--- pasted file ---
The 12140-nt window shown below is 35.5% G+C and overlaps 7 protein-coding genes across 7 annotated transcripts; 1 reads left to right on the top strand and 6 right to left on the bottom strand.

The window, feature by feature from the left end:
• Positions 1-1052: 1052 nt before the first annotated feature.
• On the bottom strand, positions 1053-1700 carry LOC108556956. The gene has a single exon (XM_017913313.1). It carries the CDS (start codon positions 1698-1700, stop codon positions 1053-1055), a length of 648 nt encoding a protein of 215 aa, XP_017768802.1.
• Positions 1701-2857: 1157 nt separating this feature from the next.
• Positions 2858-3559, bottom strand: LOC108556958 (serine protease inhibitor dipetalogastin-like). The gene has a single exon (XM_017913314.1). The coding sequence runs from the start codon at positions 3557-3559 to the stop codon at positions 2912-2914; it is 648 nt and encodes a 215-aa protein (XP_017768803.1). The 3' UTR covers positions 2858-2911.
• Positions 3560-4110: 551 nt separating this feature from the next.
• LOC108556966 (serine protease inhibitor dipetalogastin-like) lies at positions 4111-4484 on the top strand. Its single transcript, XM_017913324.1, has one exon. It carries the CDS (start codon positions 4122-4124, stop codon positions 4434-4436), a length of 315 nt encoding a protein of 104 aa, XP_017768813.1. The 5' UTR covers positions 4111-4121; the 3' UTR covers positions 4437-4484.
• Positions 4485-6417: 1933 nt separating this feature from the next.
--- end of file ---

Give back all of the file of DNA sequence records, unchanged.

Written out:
The 12140-nt window shown below is 35.5% G+C and overlaps 7 protein-coding genes across 7 annotated transcripts; 1 reads left to right on the top strand and 6 right to left on the bottom strand.

The window, feature by feature from the left end:
• Positions 1-1052: 1052 nt before the first annotated feature.
• On the bottom strand, positions 1053-1700 carry LOC108556956. The gene has a single exon (XM_017913313.1). It carries the CDS (start codon positions 1698-1700, stop codon positions 1053-1055), a length of 648 nt encoding a protein of 215 aa, XP_017768802.1.
• Positions 1701-2857: 1157 nt separating this feature from the next.
• Positions 2858-3559, bottom strand: LOC108556958 (serine protease inhibitor dipetalogastin-like). The gene has a single exon (XM_017913314.1). The coding sequence runs from the start codon at positions 3557-3559 to the stop codon at positions 2912-2914; it is 648 nt and encodes a 215-aa protein (XP_017768803.1). The 3' UTR covers positions 2858-2911.
• Positions 3560-4110: 551 nt separating this feature from the next.
• LOC108556966 (serine protease inhibitor dipetalogastin-like) lies at positions 4111-4484 on the top strand. Its single transcript, XM_017913324.1, has one exon. It carries the CDS (start codon positions 4122-4124, stop codon positions 4434-4436), a length of 315 nt encoding a protein of 104 aa, XP_017768813.1. The 5' UTR covers positions 4111-4121; the 3' UTR covers positions 4437-4484.
• Positions 4485-6417: 1933 nt separating this feature from the next.